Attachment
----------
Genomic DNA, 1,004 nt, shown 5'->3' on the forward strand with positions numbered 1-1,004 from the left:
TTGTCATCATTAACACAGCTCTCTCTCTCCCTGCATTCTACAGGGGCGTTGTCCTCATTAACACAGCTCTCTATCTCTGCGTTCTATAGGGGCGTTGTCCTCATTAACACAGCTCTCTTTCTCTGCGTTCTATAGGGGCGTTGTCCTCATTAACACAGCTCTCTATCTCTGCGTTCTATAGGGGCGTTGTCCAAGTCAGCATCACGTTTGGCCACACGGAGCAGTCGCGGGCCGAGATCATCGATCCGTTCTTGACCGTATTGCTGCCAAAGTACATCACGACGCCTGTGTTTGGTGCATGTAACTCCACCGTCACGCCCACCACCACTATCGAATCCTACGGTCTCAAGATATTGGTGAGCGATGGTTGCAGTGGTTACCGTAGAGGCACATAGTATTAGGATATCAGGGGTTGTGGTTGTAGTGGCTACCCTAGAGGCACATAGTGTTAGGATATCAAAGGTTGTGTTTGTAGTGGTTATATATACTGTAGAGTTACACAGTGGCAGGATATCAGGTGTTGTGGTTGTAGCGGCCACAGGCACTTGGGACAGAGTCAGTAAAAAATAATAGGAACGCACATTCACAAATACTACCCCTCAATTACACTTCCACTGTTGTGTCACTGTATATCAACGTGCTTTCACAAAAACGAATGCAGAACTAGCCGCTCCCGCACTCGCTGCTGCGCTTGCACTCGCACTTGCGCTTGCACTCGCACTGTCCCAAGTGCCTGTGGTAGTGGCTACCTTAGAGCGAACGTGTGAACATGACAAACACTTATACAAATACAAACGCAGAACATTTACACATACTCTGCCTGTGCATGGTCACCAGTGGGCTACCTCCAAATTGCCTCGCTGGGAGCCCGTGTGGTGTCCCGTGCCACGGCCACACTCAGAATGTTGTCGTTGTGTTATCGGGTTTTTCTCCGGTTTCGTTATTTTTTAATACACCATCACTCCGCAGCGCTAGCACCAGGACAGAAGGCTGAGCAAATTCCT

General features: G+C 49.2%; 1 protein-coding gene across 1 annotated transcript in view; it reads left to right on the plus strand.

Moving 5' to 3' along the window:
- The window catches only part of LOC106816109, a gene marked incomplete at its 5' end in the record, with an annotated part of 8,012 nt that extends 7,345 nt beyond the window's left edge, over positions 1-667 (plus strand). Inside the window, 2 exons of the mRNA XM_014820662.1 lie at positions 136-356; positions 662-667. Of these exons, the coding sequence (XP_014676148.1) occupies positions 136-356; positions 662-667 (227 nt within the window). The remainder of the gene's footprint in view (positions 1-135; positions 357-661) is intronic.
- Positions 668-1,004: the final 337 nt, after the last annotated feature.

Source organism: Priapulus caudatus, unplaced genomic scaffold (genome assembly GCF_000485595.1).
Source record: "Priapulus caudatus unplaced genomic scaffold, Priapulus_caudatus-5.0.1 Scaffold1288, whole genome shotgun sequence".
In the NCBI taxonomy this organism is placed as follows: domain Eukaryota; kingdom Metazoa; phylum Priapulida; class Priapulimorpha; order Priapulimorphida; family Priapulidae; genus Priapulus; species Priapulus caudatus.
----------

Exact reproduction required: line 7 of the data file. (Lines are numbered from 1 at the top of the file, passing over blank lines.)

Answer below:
Source organism: Priapulus caudatus, unplaced genomic scaffold (genome assembly GCF_000485595.1).